Pacific Islands Tsunami: One Month Anniversary, Update

October 29, 2009

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Pacific Islands Tsunami: 10.6.09

On September 29, 2009 a tsunami swept across the island of American Samoa after a powerful earthquake hit the South Pacific. Soon after, the American Red Cross conducted relief efforts on the island. Red Cross workers and volunteers began aid immediately. Food and supplies were sent to the island. Hotshot teams were in the field disbursing food, water, pillows, linen, rakes, shovels, baby formula, and diapers. Red Cross partnered with the local government and helped set up yurts to shelter families. Health Services worked with families to assist with funeral expenses; and Disaster Mental Health and Spiritual Care teams were there to lend emotional support. Client casework teams are currently working with victims to help plan the recovery process. Training of local staff continues so the island will be prepared for future disasters.


Updated Stats:
• Supplies distributed (like Clean up kits): 84,714
Snacks served: 39,783
Mental Health Consultations: 3,637
Health Services Consultations: 1,593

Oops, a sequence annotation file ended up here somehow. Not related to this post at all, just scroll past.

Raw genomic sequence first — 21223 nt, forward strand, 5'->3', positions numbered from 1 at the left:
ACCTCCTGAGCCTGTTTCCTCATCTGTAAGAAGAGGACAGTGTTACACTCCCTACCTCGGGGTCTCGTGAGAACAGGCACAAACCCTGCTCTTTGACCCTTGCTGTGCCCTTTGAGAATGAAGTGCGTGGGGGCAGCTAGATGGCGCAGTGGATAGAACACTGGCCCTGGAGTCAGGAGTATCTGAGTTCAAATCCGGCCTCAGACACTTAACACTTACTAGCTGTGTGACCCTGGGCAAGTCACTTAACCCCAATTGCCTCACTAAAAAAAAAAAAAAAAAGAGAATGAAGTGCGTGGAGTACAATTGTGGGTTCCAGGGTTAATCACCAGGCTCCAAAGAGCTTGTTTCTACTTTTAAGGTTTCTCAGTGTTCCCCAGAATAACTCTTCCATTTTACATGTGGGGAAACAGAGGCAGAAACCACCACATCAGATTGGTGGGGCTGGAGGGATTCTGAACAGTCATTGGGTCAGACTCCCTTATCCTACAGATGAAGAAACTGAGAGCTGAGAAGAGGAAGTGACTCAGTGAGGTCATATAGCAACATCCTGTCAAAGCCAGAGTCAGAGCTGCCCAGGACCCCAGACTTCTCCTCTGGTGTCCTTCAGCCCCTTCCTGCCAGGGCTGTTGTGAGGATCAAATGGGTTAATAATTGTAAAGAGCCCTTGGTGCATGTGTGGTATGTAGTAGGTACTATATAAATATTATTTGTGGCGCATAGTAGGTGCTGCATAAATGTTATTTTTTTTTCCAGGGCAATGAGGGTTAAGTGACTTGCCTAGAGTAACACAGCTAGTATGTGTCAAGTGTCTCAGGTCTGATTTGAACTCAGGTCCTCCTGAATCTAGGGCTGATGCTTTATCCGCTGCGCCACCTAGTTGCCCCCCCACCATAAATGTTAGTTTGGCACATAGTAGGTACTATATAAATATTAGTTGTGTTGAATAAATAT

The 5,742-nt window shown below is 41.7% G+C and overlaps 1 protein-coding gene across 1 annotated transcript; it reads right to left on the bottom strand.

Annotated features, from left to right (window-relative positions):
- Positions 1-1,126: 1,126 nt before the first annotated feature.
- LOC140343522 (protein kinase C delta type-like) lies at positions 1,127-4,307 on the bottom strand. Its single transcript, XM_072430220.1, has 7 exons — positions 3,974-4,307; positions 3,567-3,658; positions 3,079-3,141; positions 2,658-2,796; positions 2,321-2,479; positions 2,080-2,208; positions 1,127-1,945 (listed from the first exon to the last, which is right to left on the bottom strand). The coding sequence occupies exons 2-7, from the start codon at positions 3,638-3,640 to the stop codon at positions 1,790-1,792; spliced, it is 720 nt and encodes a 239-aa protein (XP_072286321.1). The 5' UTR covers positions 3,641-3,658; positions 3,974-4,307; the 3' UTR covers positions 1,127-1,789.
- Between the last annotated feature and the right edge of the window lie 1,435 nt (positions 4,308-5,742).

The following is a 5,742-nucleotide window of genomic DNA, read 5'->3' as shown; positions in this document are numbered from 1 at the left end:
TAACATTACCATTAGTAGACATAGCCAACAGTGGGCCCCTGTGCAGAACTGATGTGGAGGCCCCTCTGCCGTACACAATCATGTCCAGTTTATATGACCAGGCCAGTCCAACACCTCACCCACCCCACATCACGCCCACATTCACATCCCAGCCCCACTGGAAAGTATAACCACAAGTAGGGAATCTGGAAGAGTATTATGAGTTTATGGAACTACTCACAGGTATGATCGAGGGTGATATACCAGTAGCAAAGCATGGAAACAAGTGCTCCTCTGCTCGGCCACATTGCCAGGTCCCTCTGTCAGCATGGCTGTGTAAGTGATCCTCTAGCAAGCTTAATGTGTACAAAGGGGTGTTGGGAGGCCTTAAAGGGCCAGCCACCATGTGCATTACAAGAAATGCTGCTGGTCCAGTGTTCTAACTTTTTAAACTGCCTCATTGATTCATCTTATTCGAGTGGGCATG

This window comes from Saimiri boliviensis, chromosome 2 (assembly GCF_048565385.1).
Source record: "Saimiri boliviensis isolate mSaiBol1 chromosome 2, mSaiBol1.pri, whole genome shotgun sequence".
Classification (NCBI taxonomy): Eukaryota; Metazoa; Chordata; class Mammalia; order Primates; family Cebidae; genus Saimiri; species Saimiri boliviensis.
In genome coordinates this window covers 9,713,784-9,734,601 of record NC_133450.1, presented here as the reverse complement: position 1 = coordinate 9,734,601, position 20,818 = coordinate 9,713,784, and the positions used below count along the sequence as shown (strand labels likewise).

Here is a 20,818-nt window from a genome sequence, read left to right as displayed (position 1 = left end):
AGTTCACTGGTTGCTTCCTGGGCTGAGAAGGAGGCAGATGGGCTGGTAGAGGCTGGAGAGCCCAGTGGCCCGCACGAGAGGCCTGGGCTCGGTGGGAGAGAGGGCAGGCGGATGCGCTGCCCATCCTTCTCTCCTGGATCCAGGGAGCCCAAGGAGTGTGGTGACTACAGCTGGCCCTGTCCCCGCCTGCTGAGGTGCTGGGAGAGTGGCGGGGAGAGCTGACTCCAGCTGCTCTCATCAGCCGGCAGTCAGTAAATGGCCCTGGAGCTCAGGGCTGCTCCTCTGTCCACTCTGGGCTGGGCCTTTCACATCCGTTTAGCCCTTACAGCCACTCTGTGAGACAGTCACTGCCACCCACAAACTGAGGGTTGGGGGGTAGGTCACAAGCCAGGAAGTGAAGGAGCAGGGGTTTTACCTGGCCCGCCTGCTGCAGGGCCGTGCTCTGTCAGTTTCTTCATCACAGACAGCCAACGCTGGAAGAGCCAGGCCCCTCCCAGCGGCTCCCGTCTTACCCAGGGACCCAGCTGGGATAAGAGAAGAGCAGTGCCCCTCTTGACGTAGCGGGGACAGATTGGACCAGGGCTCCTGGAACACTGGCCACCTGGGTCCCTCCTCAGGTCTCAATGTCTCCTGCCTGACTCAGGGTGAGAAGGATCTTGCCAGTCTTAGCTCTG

Red Cross workers involved: 381

American Samoa: Photo Update

October 22, 2009

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10.20.09 Red Cross Distribute Supplies To Help Those Affected by the Tsunami
10.19.09 American Samoa Volunteers Focus on Children

10.19.09 American Samoa Volunteers Focus on Children

Pacific Islands: Eyewitness Report

October 22, 2009

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Red Cross Worker Helping Her Community

 Red Cross Worker Returns Home For
Funerals and Gives Back to Her Community

She lives thousands of miles away from her family, but she had to go back for the funerals—all of them. Her brother’s, her uncle’s, and all of the cousins from her mother’s side. Funerals for 13 members of her family—all killed in the tsunami that swept American Samoa and the neighboring nation of Samoa on the afternoon of Sept. 29.

She wept and shared memories and hugs with her surviving relatives. But after the funerals, when it was time to go home to Hawaii, she called her husband and child to say she wouldn’t be coming back yet. She had work to do.